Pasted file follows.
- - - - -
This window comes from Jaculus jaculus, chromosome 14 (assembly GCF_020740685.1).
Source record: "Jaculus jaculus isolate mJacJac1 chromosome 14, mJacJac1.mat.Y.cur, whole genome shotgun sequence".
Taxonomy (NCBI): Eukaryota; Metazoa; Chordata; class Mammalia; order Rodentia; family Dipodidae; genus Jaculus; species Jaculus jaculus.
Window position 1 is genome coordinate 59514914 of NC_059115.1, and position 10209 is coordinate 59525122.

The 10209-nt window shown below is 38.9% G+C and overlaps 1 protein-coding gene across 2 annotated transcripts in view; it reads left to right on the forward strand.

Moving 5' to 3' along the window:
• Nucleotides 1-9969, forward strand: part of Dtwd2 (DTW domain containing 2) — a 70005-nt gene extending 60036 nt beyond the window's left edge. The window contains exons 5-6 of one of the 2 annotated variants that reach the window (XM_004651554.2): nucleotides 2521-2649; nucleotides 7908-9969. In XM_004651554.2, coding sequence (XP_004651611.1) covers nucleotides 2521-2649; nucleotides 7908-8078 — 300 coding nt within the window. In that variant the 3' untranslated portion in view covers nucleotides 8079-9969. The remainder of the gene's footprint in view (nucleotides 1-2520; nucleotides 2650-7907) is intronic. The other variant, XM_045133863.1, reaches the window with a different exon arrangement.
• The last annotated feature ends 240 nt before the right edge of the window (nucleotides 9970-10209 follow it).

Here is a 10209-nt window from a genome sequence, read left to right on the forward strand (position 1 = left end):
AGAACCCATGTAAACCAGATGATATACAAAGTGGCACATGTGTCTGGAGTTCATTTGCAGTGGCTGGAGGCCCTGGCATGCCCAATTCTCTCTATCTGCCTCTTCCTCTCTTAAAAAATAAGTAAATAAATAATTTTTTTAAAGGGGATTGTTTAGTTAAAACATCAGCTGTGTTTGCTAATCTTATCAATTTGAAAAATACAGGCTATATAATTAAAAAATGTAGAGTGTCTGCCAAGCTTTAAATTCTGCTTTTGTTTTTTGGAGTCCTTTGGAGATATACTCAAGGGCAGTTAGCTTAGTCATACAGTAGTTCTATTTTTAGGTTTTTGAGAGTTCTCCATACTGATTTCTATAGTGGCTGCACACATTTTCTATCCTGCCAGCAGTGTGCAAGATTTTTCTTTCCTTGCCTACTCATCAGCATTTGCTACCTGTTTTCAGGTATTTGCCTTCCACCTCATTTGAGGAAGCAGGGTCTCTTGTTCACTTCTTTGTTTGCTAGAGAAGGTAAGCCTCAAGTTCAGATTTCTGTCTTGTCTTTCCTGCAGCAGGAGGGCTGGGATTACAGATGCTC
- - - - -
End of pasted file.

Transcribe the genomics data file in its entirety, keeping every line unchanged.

This window comes from Jaculus jaculus, chromosome 14 (assembly GCF_020740685.1).
Source record: "Jaculus jaculus isolate mJacJac1 chromosome 14, mJacJac1.mat.Y.cur, whole genome shotgun sequence".
Taxonomy (NCBI): Eukaryota; Metazoa; Chordata; class Mammalia; order Rodentia; family Dipodidae; genus Jaculus; species Jaculus jaculus.
Window position 1 is genome coordinate 59514914 of NC_059115.1, and position 10209 is coordinate 59525122.

The 10209-nt window shown below is 38.9% G+C and overlaps 1 protein-coding gene across 2 annotated transcripts in view; it reads left to right on the forward strand.

Moving 5' to 3' along the window:
• Nucleotides 1-9969, forward strand: part of Dtwd2 (DTW domain containing 2) — a 70005-nt gene extending 60036 nt beyond the window's left edge. The window contains exons 5-6 of one of the 2 annotated variants that reach the window (XM_004651554.2): nucleotides 2521-2649; nucleotides 7908-9969. In XM_004651554.2, coding sequence (XP_004651611.1) covers nucleotides 2521-2649; nucleotides 7908-8078 — 300 coding nt within the window. In that variant the 3' untranslated portion in view covers nucleotides 8079-9969. The remainder of the gene's footprint in view (nucleotides 1-2520; nucleotides 2650-7907) is intronic. The other variant, XM_045133863.1, reaches the window with a different exon arrangement.
• The last annotated feature ends 240 nt before the right edge of the window (nucleotides 9970-10209 follow it).

Here is a 10209-nt window from a genome sequence, read left to right on the forward strand (position 1 = left end):
AGAACCCATGTAAACCAGATGATATACAAAGTGGCACATGTGTCTGGAGTTCATTTGCAGTGGCTGGAGGCCCTGGCATGCCCAATTCTCTCTATCTGCCTCTTCCTCTCTTAAAAAATAAGTAAATAAATAATTTTTTTAAAGGGGATTGTTTAGTTAAAACATCAGCTGTGTTTGCTAATCTTATCAATTTGAAAAATACAGGCTATATAATTAAAAAATGTAGAGTGTCTGCCAAGCTTTAAATTCTGCTTTTGTTTTTTGGAGTCCTTTGGAGATATACTCAAGGGCAGTTAGCTTAGTCATACAGTAGTTCTATTTTTAGGTTTTTGAGAGTTCTCCATACTGATTTCTATAGTGGCTGCACACATTTTCTATCCTGCCAGCAGTGTGCAAGATTTTTCTTTCCTTGCCTACTCATCAGCATTTGCTACCTGTTTTCAGGTATTTGCCTTCCACCTCATTTGAGGAAGCAGGGTCTCTTGTTCACTTCTTTGTTTGCTAGAGAAGGTAAGCCTCAAGTTCAGATTTCTGTCTTGTCTTTCCTGCAGCAGGAGGGCTGGGATTACAGATGCTC